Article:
The European Commission has approved a 1.5 billion leva (about 770 million euro) Bulgarian wage subsidies support scheme for preserving employment in the sectors most affected by the confinement measures put in place due to the coronavirus outbreak, the Commission said on April 15.
The scheme was approved under the State aid Temporary Framework adopted by the Commission on March 19 2020, as amended on April 3, the Commission said.
Bulgaria had notified the Commission, under the Temporary Framework, of a wage subsidy aid scheme that would allow the Bulgarian authorities to finance 60 per cent of the wage costs (including the employers’ social security contributions) of undertakings that, due to the coronavirus outbreak, would otherwise lay off personnel.
The measure is restricted to undertakings active in the sectors most affected by the current public health crisis, such as retail, tourism, passenger transport, culture, sports activities, amusement and recreation activities and others.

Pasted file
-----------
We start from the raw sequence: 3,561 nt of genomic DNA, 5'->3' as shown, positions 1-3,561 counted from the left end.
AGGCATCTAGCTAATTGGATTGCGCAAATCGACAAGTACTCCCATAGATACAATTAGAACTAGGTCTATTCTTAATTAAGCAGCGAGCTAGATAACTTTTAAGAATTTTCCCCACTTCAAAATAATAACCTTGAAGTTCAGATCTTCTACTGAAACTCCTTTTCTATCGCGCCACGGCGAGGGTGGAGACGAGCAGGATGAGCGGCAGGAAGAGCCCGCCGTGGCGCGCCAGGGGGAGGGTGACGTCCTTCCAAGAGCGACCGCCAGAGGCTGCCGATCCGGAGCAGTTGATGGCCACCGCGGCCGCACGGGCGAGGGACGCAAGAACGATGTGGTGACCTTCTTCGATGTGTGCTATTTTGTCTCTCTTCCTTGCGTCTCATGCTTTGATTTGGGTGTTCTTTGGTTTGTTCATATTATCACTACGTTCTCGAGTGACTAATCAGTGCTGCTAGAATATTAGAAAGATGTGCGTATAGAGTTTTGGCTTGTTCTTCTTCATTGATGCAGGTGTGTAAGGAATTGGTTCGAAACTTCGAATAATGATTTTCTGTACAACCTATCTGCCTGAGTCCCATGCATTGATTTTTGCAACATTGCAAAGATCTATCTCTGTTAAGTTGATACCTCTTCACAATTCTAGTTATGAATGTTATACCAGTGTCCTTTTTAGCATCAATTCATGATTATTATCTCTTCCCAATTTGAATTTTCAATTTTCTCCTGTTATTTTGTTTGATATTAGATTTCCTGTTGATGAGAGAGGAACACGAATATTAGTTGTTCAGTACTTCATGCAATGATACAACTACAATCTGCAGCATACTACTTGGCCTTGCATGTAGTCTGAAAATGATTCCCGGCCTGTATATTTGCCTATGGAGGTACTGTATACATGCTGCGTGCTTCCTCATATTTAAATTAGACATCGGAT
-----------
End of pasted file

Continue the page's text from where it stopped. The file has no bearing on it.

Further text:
The Commission found that the Bulgarian scheme is in line with the Temporary Framework.
In particular, the measure will compensate the wage costs of undertakings active in sectors that are particularly affected by the coronavirus outbreak, provided that they commit to maintain in continuous employment personnel that would otherwise have been laid off, the aid intensity complies with the maximum 80 per cent allowed by the Temporary Framework and the aid scheme respects the maximum duration of 12 months.
EC Executive Vice-President Margrethe Vestager, in charge of competition policy, said: “In these difficult times, preserving employment in sectors that are particularly exposed to the economic impact of the coronavirus outbreak is of utmost importance.
“It matters to the livelihoods of many workers and it will allow the European economy to bounce back strongly after the crisis.
“The Bulgarian scheme we approved will help thousands of workers to keep their jobs and undertakings to resume their activities as soon as the circumstances allow it. We work with member states to ensure that this is done in line with the EU rules,” Vestager said.
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(Photo: Clive Leviev-Sawyer)